/  23rd August 2016

    The notions are fine. Identify kids who need help early in their lives, invest in helping them for their best development, and in doing so, minimising long term investment needing to be put in.

    What about the kids who aren’t in pre-school to be identified? (Is pre-school to be compulsory?) What about late developers? What about the kids who chuck chairs around classrooms at eight or ten years old as the culmination of years of the environments they’re living in or some hell in their lives. Will there be resources available to schools?

    What about the burgeoning number of kids arriving at schools with “weird” conditions the result of who knows what – parental drug and alcohol use, other chemicals, whatever.

    On the surface it sounds good but teachers already at their wits end dealing with behavioural and learning problems and getting ORS funding for deserving kids have good reason to be wary about Minister Parata’s big plan. With the same resources available, when she tips the scale to the early childhood end further up they’re high and dry.

    Reply
    • alloytoo

       /  23rd August 2016

      If the government gets it right, those children in the circumstances you describe are very likely to be identified as high risk already.

      Reply
      • duperez

         /  23rd August 2016

        Are you differentiating those “at high risk” from those with “special needs?”

        The groups are different and those in the second one are more likely to be identified.
        Subjectivity is obviously needed to determine the first group. (In New Zealand “high risk” means brown skin, solo parent, family violence, father having been in jail and so on.)

        Transience and other factors mean that some difficulties are not evident early or do not arise until later years.

        Reply
        • alloytoo

           /  24th August 2016

          However some of the key causes of difficulties later in life might well be be identified early, allowing intervention before difficulties arise. This is the essence of the governments investment approach, spend a little now, to save a lot later.

          It’s almost certain that the current data set of risk factors has many missing, however you have to start somewhere. This approach during it’s nascent phase, it has tremendous potential, disparaging it not immediately meeting potential today is just churlish.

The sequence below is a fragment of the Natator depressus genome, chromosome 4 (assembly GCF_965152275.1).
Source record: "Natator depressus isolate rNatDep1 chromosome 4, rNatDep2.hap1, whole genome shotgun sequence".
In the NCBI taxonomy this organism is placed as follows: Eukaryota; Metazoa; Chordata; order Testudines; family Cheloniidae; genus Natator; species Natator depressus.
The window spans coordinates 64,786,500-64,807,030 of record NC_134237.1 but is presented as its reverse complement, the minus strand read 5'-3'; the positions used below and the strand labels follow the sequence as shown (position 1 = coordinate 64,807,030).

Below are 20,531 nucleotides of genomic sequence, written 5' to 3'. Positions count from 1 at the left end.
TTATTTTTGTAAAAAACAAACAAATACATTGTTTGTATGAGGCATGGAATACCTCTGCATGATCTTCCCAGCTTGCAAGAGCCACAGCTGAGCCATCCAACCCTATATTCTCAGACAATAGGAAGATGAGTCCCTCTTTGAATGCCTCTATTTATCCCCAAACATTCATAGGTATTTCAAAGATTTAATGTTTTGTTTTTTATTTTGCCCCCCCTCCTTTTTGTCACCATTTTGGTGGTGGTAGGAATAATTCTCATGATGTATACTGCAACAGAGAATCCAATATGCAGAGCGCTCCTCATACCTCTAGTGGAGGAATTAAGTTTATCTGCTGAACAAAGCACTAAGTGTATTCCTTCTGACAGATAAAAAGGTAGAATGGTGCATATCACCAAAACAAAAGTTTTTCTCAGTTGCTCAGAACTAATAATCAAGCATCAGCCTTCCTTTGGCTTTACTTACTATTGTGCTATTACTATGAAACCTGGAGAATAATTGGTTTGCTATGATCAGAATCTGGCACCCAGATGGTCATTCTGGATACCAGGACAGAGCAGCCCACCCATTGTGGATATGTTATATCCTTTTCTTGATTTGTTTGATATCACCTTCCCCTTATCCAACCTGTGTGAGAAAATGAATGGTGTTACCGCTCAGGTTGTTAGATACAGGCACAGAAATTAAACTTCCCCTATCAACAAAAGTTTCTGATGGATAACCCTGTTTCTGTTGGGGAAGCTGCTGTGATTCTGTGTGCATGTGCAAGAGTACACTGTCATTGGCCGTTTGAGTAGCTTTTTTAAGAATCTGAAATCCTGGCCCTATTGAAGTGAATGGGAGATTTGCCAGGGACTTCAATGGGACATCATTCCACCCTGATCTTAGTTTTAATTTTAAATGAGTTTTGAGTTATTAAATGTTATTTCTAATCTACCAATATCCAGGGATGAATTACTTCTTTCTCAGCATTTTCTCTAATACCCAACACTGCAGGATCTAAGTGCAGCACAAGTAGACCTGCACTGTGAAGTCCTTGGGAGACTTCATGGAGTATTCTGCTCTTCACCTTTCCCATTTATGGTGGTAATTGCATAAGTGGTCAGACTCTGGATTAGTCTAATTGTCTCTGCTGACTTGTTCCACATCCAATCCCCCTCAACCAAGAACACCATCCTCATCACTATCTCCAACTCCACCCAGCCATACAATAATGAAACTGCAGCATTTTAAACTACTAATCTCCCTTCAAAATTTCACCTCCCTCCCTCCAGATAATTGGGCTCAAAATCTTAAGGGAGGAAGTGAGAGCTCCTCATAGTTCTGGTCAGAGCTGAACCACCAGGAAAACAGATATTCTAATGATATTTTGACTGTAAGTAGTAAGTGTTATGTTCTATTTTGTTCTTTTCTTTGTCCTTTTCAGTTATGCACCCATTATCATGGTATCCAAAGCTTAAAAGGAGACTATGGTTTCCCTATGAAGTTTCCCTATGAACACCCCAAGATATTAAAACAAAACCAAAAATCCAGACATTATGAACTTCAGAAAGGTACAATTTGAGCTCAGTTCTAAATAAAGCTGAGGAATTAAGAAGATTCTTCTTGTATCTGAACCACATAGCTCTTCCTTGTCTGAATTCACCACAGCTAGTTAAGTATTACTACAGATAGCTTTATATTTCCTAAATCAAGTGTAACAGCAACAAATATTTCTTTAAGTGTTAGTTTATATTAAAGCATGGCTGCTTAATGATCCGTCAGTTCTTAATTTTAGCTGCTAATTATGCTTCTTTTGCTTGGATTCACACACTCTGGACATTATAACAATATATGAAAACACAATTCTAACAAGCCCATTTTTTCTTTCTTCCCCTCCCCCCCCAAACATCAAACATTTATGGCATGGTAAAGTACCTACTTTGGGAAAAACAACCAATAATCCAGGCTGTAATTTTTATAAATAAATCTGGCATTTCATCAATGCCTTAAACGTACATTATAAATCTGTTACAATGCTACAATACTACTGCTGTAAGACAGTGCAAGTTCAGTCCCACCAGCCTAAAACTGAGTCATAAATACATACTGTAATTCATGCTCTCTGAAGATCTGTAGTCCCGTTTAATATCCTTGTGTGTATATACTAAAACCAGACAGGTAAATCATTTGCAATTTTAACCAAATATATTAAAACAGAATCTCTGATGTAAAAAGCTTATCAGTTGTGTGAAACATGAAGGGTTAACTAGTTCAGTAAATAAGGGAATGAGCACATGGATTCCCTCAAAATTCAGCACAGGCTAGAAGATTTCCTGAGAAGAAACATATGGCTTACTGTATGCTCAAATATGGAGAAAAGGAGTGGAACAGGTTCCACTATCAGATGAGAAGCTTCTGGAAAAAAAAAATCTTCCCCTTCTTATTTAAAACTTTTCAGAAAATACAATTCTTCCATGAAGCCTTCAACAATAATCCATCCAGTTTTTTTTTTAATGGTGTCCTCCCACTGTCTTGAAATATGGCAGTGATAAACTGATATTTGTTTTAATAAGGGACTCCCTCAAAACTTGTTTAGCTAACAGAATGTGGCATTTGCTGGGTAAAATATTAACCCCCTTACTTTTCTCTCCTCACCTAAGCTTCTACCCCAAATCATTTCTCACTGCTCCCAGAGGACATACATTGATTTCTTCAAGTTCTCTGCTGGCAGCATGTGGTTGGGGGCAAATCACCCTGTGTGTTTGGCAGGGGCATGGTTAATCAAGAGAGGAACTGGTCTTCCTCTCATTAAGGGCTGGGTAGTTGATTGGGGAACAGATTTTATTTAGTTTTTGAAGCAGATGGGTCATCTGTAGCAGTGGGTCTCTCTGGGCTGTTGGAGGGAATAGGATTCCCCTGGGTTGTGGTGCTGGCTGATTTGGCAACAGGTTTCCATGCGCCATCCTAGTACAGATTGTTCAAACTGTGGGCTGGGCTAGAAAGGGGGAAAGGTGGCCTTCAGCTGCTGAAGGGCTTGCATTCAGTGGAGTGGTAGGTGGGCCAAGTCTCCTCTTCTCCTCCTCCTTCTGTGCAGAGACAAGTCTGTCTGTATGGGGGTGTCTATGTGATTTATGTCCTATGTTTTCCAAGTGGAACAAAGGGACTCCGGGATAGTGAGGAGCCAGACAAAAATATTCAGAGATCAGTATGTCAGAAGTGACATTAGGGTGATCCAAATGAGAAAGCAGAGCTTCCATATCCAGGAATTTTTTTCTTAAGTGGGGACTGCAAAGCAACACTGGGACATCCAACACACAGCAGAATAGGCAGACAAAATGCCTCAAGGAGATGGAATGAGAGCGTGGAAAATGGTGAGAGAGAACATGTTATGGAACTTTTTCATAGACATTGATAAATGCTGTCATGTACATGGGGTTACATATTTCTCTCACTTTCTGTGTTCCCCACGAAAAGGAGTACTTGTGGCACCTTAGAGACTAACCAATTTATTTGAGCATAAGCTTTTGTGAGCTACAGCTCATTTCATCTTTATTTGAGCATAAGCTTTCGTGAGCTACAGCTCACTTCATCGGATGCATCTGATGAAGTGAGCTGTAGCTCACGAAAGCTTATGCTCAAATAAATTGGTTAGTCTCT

Reply
  4. Zedd

     /  23rd August 2016

    Ms Parata is just ‘towing the party line’; PRIVATISE it all… cut costs & maximise profits (similar to their plans for private prisons.. now failing too) they just cant help their blinkered view on society.. ‘its all just another private business opportunity !’ 😦

    The cynical ‘zedd monster’ rises again 😀

    Reply
    • Alan Wilkinson

       /  23rd August 2016

      Yes, Zedd. Minimize costs and maximise efficiency and results. Anathema to the Left but bread and butter to private enterprise. How sinful.

      Reply
      • Zedd

         /  23rd August 2016

        @AW

        each to their own.. BUT there are certain ‘industries’ that I think should not be ALL sold off, to the highest bidder: Education, Prisons, Police etc.
        they should be Govt. services, funded for all kiwis.. NOT private enterprises for only those ‘rich folk’ with their ‘snouts in the trough’.. “Oink Oink” sez I&I 😦

        BUT youz on the RIGHT just dont seem to really get it ??? :/

        Reply
        • Alan Wilkinson

           /  23rd August 2016

          What we don’t get is your destructive delusion that ownership matters and results don’t. We say give ownership to whoever gets the best results with it.

          Reply
        • Zedd

           /  23rd August 2016

          ‘Minimise costs & maximise efficiency..’ you mean like : starting fight clubs & drug dealing in PRIVATE prisons ?? 😀

          OH DEAR.. :/

          Reply
          • Alan Wilkinson

             /  23rd August 2016

            Are pretending these are not rife in public prisons or are you just ignorant?

            Reply
            • Zedd

               /  23rd August 2016

              @AW

              NO.. but I do know they are not part of the ‘Business plan’ in Govt. run prisons ! 😀

              Come on Alan.. we all know that as soon as you privatise.. the RULES go out the window & PROFIT comes before everything else.

              …probably similarities in Private Schools too ? :/

            • Alan Wilkinson

               /  23rd August 2016

              You and the Left obviously don’t know that making a profit continuously requires providing quality product and service. Sad, because none of you will ever do it and ever experience the satisfaction and camaraderie that comes from doing it well.

  5. Zedd

     /  23rd August 2016

    oh yea of little faith..

    btw; ‘camaraderie’ (or Comradeship).. you’re nearly sounding like a ‘COMMIE/lefty’ ?? 😀

    Reply
    • Alan Wilkinson

       /  23rd August 2016

      No, just illustrating the depth of your ignorance.

      Reply
      • Kitty Catkin

         /  23rd August 2016

        Camaraderie doesn’t mean being comrades in the Communist sense.

        It’s ‘Oh, ye of little faith.’ ‘Oh, yea (yes) of little faith’ is meaningless.

        Reply
        • Zedd

           /  23rd August 2016

          btw; my Collins dictionary defines ‘Camaraderie’ as exactly : Comradeship.. where I believe the communists take the word from… but obviously not the only way of using it 😀

          Reply
  6. Geoffrey

     /  23rd August 2016

    I guess you have never seen a well-resourced and able teacher in action. It is possible for every student to benefit from tailored attention. Painting everything bland and condemning under-achieving gifted students to “average” results is shamefully wasteful.

    Reply